According to the Georgia Agricultural Statistics Service there were 650,000 acres of hay grown in the state of Georgia in 2001. The majority of this hay was used as forage for livestock. But, if a new biomass project currently underway at the Sunbelt Ag Expo in Moultrie, Ga., proves successful farmers could one day be growing hay to use for the production of energy.
Southern Company and Georgia Power, the Electric Power Research Institute and Auburn University are investigating the use of pelletized biomass as a fuel for producing renewable energy. Biomass is any organic matter such as wood products, dried vegetation, crop residues and aquatic plants that can be used as renewable energy.
The group is studying the potential for producing cubes of switchgrass and other hay that could be combined with coal and burned to produce electricity. Earlier studies have shown that loose hay mixed with coal does not flow properly, and one goal of the research is to determine if cubed grasses overcome this problem. Energy produced from biomass is considered to be a renewable option that not only lowers emissions but also does not contribute appreciably to the level of carbon dioxide in the atmosphere.
The initial phase of the research will investigate the procedures and additives required to make an acceptable pellet and the costs associated with the process. Switchgrass from a farm in Lincoln, Ala., and bermudagrass hay from the Sunbelt Ag Expo in Moultrie will be processed in several ways to look at different ways to form the pellets.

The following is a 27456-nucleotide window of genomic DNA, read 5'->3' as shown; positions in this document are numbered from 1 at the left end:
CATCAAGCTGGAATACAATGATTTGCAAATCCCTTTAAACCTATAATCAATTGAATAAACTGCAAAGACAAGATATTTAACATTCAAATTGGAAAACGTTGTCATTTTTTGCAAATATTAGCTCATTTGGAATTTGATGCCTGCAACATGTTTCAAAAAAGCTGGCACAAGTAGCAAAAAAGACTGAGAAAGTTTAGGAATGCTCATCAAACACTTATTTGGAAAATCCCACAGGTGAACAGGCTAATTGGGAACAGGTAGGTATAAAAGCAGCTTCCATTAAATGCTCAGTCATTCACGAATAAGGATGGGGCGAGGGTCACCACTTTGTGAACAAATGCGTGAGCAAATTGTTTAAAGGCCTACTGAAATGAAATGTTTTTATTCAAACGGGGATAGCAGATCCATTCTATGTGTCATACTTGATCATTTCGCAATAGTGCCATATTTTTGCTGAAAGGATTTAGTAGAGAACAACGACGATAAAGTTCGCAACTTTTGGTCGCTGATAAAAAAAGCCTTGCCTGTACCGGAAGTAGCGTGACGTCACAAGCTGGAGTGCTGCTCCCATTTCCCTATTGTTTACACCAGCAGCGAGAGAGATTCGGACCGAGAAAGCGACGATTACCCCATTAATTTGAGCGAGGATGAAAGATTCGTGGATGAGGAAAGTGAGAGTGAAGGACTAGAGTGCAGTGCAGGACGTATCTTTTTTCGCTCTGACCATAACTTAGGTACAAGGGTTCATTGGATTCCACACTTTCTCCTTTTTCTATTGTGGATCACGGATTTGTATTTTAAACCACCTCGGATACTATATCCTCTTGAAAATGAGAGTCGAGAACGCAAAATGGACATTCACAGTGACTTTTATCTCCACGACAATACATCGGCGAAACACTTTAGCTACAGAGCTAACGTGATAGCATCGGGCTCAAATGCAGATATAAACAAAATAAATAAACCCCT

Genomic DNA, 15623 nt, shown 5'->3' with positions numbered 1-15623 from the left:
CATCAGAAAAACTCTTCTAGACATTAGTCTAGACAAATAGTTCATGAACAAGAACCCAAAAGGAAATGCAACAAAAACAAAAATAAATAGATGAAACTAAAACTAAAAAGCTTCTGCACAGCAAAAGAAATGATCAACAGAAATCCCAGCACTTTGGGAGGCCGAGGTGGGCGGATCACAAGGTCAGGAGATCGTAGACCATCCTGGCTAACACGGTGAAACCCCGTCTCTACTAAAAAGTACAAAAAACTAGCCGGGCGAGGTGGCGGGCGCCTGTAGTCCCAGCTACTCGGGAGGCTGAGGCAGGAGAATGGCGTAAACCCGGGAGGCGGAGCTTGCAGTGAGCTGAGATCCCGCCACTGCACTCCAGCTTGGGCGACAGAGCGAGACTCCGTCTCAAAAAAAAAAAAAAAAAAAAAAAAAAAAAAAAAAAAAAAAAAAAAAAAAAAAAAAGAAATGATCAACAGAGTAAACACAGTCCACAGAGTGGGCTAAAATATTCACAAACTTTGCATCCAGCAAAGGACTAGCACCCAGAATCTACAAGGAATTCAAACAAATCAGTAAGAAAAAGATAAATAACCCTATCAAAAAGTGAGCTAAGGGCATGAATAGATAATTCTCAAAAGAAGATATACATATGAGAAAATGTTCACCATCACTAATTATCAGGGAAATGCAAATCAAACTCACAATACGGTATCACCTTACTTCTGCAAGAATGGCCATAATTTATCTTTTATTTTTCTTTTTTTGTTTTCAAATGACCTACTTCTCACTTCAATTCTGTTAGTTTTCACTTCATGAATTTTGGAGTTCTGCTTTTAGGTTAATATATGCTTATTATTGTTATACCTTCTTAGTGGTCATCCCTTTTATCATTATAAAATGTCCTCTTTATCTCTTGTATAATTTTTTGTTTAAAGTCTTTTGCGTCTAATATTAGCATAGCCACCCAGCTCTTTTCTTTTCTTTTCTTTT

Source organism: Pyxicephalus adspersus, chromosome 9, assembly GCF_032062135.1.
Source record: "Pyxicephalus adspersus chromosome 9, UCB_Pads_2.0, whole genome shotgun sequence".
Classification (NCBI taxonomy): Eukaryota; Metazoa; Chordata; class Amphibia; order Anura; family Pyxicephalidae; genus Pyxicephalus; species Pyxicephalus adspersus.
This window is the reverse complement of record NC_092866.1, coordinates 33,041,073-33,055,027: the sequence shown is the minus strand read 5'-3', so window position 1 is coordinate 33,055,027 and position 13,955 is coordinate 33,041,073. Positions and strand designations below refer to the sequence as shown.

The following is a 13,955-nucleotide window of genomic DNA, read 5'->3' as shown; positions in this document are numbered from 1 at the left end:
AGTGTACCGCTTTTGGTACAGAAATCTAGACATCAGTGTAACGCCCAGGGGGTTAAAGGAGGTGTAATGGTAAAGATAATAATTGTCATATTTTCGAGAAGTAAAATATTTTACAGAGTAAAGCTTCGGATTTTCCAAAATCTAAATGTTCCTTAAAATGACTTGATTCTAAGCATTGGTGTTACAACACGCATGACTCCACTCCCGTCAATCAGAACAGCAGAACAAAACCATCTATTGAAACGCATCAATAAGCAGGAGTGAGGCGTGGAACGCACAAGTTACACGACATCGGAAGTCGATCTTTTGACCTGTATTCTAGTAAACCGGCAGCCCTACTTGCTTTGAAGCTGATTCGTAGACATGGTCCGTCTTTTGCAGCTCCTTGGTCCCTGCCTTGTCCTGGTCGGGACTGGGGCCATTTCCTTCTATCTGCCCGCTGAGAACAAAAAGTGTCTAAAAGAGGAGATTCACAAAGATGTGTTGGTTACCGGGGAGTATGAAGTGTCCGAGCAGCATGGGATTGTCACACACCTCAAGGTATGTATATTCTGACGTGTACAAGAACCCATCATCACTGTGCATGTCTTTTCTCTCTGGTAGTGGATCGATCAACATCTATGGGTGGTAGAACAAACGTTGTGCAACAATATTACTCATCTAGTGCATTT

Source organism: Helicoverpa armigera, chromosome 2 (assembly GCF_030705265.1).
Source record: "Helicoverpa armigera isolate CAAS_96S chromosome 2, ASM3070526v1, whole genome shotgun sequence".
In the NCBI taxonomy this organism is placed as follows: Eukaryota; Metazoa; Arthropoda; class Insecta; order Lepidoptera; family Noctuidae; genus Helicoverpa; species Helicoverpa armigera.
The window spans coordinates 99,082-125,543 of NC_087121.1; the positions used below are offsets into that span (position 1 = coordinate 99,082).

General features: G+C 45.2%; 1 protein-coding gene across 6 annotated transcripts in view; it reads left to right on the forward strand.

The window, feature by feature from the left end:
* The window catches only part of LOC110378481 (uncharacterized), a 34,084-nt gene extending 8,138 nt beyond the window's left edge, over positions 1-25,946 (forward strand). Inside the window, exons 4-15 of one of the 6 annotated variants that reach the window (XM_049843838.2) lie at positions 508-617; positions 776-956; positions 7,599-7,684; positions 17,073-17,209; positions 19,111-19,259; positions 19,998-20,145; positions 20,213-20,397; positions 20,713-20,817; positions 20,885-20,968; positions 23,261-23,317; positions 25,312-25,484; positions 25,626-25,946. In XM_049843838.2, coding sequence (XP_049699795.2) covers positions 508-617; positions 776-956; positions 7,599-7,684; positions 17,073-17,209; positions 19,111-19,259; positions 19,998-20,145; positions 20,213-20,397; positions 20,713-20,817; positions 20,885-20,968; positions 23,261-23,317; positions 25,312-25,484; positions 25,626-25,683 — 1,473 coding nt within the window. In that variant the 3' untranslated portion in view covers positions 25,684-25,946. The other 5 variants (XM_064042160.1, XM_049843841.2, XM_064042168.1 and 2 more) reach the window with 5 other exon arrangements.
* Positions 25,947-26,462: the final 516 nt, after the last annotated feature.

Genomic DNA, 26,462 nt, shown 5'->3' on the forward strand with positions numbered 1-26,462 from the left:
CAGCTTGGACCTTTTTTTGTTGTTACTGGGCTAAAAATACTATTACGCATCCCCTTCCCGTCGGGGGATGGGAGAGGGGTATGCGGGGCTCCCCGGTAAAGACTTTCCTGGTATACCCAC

If the project is successful, combustion and handling tests will be conducted at Georgia Power's Plant Mitchell in Albany. Several weeks of testing would then take place to determine how the fuel will work in the plant. The project also would quantify the benefits of this renewable energy and the costs. The end result could lead to a longer-term study of the effects of co-firing these pellets at Plant Mitchell.
Chip Blalock, executive director of the Sunbelt Ag Expo says, “We are pleased to partner with the Southern Company on this Biomass research project. If bermudagrass proves to be a viable supplemental energy source that is both economical and environmentally friendly, it would provide another market for bermudagrass and enhance the profitability of the farming operation. It continues to be part of our mission at the Sunbelt Ag Expo to conduct research that may have a positive impact on the profitability of the family farm.”